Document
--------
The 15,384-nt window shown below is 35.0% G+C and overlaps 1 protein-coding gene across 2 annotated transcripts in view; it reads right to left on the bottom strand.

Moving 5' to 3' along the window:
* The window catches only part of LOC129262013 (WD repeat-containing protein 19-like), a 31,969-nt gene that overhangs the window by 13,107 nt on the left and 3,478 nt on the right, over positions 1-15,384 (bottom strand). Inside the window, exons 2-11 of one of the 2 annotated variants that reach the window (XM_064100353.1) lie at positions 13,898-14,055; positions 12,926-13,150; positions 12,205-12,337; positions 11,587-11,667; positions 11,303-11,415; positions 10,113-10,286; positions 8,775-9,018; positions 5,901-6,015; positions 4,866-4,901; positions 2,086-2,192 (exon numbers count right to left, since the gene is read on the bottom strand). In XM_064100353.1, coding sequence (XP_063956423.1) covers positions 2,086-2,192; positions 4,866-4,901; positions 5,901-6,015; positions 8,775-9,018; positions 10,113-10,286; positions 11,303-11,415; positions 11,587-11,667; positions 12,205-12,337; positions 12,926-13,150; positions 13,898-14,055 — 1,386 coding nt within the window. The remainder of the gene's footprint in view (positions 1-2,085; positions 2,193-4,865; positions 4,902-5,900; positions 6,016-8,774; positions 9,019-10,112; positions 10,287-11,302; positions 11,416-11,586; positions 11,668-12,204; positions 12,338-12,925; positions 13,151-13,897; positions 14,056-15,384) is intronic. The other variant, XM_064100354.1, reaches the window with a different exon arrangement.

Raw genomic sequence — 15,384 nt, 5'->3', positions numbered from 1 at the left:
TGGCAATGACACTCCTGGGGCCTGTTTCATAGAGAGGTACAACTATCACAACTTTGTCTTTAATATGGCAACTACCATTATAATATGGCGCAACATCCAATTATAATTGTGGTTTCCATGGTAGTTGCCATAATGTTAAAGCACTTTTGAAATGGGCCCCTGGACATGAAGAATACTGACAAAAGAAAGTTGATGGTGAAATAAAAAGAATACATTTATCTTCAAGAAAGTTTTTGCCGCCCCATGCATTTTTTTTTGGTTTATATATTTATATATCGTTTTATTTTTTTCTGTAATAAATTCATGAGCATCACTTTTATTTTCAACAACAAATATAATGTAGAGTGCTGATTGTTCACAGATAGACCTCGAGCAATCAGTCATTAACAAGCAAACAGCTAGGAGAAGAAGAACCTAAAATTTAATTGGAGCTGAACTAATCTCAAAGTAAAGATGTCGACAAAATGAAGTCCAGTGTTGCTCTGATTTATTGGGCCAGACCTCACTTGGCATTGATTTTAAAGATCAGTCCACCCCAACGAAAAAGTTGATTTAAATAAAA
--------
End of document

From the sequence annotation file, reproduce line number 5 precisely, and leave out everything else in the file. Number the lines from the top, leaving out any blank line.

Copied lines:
TGGCAATGACACTCCTGGGGCCTGTTTCATAGAGAGGTACAACTATCACAACTTTGTCTTTAATATGGCAACTACCATTATAATATGGCGCAACATCCAATTATAATTGTGGTTTCCATGGTAGTTGCCATAATGTTAAAGCACTTTTGAAATGGGCCCCTGGACATGAAGAATACTGACAAAAGAAAGTTGATGGTGAAATAAAAAGAATACATTTATCTTCAAGAAAGTTTTTGCCGCCCCATGCATTTTTTTTTGGTTTATATATTTATATATCGTTTTATTTTTTTCTGTAATAAATTCATGAGCATCACTTTTATTTTCAACAACAAATATAATGTAGAGTGCTGATTGTTCACAGATAGACCTCGAGCAATCAGTCATTAACAAGCAAACAGCTAGGAGAAGAAGAACCTAAAATTTAATTGGAGCTGAACTAATCTCAAAGTAAAGATGTCGACAAAATGAAGTCCAGTGTTGCTCTGATTTATTGGGCCAGACCTCACTTGGCATTGATTTTAAAGATCAGTCCACCCCAACGAAAAAGTTGATTTAAATAAAA